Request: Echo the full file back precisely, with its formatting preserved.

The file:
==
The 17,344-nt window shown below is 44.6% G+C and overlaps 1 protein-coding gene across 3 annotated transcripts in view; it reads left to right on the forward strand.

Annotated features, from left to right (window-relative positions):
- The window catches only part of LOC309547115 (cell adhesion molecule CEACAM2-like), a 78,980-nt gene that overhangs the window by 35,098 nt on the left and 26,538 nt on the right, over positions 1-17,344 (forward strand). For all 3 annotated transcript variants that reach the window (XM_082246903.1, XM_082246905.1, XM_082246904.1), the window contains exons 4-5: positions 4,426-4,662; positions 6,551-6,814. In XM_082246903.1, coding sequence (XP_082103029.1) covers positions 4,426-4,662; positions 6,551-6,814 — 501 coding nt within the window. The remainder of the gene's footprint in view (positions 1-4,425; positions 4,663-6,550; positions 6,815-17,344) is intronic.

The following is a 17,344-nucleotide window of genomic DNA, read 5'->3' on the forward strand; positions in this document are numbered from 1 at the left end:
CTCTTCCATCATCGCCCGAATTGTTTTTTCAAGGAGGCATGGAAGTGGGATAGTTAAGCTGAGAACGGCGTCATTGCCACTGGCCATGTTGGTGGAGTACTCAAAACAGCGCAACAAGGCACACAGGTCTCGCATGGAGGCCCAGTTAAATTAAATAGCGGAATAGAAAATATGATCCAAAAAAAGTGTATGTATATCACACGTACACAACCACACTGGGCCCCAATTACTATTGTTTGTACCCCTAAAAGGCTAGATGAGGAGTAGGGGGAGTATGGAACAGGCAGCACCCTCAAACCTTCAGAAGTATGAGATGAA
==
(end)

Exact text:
The 17,344-nt window shown below is 44.6% G+C and overlaps 1 protein-coding gene across 3 annotated transcripts in view; it reads left to right on the forward strand.

Annotated features, from left to right (window-relative positions):
- The window catches only part of LOC309547115 (cell adhesion molecule CEACAM2-like), a 78,980-nt gene that overhangs the window by 35,098 nt on the left and 26,538 nt on the right, over positions 1-17,344 (forward strand). For all 3 annotated transcript variants that reach the window (XM_082246903.1, XM_082246905.1, XM_082246904.1), the window contains exons 4-5: positions 4,426-4,662; positions 6,551-6,814. In XM_082246903.1, coding sequence (XP_082103029.1) covers positions 4,426-4,662; positions 6,551-6,814 — 501 coding nt within the window. The remainder of the gene's footprint in view (positions 1-4,425; positions 4,663-6,550; positions 6,815-17,344) is intronic.

The following is a 17,344-nucleotide window of genomic DNA, read 5'->3' on the forward strand; positions in this document are numbered from 1 at the left end:
CTCTTCCATCATCGCCCGAATTGTTTTTTCAAGGAGGCATGGAAGTGGGATAGTTAAGCTGAGAACGGCGTCATTGCCACTGGCCATGTTGGTGGAGTACTCAAAACAGCGCAACAAGGCACACAGGTCTCGCATGGAGGCCCAGTTAAATTAAATAGCGGAATAGAAAATATGATCCAAAAAAAGTGTATGTATATCACACGTACACAACCACACTGGGCCCCAATTACTATTGTTTGTACCCCTAAAAGGCTAGATGAGGAGTAGGGGGAGTATGGAACAGGCAGCACCCTCAAACCTTCAGAAGTATGAGATGAA